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Can the NAD Metabolite Explain Why Lymphocytes Demonstrate Varied Immune Responses?

Published on March 18, 2024 in Cornerstone Blog · Last updated 1 month 3 weeks ago


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Researchers identified nicotinamide adenine dinucleotide (NAD) as a key metabolite in the growth and proliferation of immune cells

Researchers identified nicotinamide adenine dinucleotide (NAD) as a key metabolite in the growth and proliferation of immune cells.

The findings:

Researchers turned to metabolism to answer the question of why certain immune cells that recognize antigens better can grow and divide more quickly than others on a single cell level. They identified nicotinamide adenine dinucleotide (NAD) as a key metabolite in the metabolic reprogramming required during the early stages of T cell activation, which allows immune cells to change their chemistry to recognize pathogens and expand during immune responses. A cell with more NAD can identify its corresponding antigen and divide more quickly than a cell with less NAD. In manipulating how much NAD a cell could make, researchers could control the cell's behavior, initiating a need to divide from a resting state.

Why it matters:

When our immune systems detect foreign substances, or antigens, they respond by producing more lymphocytes called T and B cells. These cells have receptors that can identify the specific shape of antigens and can help them remember the proper response if exposed to the same antigen again. Identifying which metabolites impact T cell receptor affinity – or how well a T cell can "see" the shape of an antigen – offers new potential to enhance the effectiveness of vaccines and to improve the design of current immunotherapies that treat cancer and other diseases.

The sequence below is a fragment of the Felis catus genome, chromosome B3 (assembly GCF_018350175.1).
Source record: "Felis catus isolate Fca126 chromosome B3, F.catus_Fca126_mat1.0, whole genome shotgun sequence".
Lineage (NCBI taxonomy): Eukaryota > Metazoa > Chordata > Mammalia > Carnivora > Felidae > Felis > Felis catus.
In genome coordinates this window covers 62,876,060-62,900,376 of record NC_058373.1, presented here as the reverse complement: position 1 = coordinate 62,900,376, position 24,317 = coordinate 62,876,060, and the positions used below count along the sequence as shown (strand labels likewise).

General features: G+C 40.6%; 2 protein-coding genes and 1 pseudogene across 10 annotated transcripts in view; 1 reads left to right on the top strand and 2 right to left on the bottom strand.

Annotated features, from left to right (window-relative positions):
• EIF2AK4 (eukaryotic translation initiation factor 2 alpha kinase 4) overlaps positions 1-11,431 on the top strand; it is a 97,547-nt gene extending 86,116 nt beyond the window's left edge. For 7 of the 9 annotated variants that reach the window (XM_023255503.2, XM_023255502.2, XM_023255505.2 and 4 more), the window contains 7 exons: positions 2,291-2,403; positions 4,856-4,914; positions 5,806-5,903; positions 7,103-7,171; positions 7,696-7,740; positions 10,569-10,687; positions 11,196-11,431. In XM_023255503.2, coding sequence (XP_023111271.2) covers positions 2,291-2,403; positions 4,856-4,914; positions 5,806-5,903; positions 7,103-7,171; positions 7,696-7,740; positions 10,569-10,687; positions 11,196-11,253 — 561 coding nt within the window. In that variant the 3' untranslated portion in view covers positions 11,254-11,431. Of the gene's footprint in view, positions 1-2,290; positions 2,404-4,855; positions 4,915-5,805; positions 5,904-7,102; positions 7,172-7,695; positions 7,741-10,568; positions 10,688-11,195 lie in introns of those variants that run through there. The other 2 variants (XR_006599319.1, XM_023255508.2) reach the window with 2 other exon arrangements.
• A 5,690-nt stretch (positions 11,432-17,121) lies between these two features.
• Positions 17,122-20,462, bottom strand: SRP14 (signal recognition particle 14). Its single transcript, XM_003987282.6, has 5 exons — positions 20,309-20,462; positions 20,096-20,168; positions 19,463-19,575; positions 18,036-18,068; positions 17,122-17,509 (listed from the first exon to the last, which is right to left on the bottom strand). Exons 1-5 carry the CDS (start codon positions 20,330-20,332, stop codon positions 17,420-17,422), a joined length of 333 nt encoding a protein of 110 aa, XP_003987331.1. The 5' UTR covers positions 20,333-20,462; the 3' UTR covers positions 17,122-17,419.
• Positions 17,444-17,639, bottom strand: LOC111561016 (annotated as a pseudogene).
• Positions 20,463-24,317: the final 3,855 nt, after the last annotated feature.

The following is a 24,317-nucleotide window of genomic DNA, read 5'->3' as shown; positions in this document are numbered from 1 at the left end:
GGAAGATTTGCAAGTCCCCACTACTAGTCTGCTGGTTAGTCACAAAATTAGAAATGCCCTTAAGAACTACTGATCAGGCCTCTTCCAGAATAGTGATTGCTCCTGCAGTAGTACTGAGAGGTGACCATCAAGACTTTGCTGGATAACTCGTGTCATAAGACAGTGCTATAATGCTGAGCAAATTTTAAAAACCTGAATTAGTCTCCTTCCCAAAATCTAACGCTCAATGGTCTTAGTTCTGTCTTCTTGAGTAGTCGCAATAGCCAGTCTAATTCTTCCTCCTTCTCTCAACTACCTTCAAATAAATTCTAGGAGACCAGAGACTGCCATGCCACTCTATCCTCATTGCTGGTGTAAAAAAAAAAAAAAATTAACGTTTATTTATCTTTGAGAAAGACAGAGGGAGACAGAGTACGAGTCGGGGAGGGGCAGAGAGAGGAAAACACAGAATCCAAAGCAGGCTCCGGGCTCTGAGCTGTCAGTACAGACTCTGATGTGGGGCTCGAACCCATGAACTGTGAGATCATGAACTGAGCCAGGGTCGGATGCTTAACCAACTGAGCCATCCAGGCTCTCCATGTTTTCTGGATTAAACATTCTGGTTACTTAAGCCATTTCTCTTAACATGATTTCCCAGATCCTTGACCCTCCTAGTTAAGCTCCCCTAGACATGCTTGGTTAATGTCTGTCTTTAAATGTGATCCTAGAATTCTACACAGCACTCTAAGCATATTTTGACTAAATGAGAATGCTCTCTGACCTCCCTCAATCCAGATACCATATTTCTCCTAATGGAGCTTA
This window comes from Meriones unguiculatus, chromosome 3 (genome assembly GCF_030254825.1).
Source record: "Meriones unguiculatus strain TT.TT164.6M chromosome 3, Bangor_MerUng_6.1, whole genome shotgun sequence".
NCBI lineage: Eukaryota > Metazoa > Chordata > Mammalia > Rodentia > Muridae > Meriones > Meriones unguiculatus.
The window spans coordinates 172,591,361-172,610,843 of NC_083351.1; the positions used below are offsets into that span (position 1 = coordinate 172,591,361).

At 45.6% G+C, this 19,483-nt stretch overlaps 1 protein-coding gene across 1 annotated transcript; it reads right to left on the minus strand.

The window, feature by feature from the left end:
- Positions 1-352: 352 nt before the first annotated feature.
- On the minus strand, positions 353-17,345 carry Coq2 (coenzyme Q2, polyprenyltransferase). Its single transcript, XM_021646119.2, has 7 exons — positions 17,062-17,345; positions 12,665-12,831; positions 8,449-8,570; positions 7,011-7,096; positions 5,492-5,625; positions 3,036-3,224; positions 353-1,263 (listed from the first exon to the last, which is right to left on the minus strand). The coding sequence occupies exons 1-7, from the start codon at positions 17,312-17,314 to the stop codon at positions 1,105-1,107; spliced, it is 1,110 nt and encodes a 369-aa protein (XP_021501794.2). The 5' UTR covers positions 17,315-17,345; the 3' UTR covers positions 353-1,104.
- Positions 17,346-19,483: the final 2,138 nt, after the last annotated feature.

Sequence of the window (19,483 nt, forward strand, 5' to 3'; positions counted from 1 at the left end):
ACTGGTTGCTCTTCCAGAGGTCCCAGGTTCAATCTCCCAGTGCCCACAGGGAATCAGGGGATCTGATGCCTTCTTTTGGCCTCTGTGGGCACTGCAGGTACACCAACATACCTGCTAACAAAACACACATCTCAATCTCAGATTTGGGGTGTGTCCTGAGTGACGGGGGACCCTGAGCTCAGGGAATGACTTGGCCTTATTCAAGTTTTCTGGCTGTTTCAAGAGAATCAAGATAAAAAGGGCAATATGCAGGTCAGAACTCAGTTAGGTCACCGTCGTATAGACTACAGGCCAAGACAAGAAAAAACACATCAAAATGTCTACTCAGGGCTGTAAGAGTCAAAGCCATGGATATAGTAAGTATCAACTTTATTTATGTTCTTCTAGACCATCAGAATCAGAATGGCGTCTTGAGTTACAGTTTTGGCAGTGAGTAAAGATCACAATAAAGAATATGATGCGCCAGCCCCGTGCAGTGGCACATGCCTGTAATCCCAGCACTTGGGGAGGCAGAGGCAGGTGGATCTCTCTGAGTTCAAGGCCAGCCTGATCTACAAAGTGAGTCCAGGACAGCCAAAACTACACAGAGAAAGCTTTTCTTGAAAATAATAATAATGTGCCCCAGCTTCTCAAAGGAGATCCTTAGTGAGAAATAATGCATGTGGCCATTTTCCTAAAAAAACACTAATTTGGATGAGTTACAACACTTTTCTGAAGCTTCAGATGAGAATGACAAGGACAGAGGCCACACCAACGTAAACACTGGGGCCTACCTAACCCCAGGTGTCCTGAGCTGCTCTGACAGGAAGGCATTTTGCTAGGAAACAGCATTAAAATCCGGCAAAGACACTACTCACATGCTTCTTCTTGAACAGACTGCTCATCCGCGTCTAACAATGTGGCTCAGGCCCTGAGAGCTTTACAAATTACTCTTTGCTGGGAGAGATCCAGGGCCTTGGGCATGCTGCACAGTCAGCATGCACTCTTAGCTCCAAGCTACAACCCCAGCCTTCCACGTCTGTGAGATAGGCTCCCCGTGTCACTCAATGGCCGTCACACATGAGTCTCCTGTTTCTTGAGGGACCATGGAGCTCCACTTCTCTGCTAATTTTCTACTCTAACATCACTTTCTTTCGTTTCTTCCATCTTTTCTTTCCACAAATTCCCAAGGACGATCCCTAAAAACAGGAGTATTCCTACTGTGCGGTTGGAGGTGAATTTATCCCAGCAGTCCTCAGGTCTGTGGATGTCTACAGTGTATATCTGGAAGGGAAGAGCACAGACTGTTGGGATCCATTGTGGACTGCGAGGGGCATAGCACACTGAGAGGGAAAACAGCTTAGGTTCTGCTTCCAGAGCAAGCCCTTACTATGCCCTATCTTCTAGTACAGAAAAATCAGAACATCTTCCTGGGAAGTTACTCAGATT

Who conducted the study:

Researchers from Children's Hospital of Philadelphia and University of Pennsylvania helped conduct this study, including senior author Will Bailis, PhD, and first author Lucien Turner, PhD, from the Department of Pathology and Medicine at CHOP, and co-author, Douglas Wallace, PhD, director of the Center for Mitochondrial and Epigenomic Medicine. Co-authors from Penn include Joseph Baur, PhD, and Clementina Mesaros, PhD.

How they did it:

Working with the Flow Cytometry Core at CHOP, researchers performed flow cytometry to look at NAD in single cells immediately after activation. The amount of the metabolite within the cell dictated how many times it could divide in the future, allowing researchers to essentially predict how the T cells would behave based on how much NAD they started with.

Because the metabolite glows in a certain light, they could also measure how much of it was present in any given cell, which made it easier to track how manipulating the levels of NAD impacted the cells' behavior. After equalizing the amount of NAD among cells, researchers found that the cells would grow and divide at the same rates, regardless of their natural affinity.

By examining the ways in which metabolism plays a role in the different behaviors of these similar cells, researchers provided insight into the underlying processes behind disease and dysfunction that cannot necessarily be explained by gene regulation or signaling.

Quick thoughts:

"We're interested in how the chemistry of cells in the body regulate, control, and work alongside genes and gene regulation to see if we can treat complex diseases in a different way," Dr. Bailis said. "This study showed that metabolism works alongside classic signaling to explain adaptive immune responses. This one metabolite we discovered is enough to explain why those responses can be so different."

What's next:

Immune cell-based therapies rely on T and B cells to be effective, but these therapies are created from a mix of both high and low affinity cells. This study provides the groundwork for taking that guesswork out of immunotherapy because NAD helps predict the proliferation cycle of a cell before it happens.

Additionally, NAD is made from B3 vitamins, so further studies could help scientists determine how metabolism could be manipulated through diet.

Where the study was published:

The study appears in Science Immunology.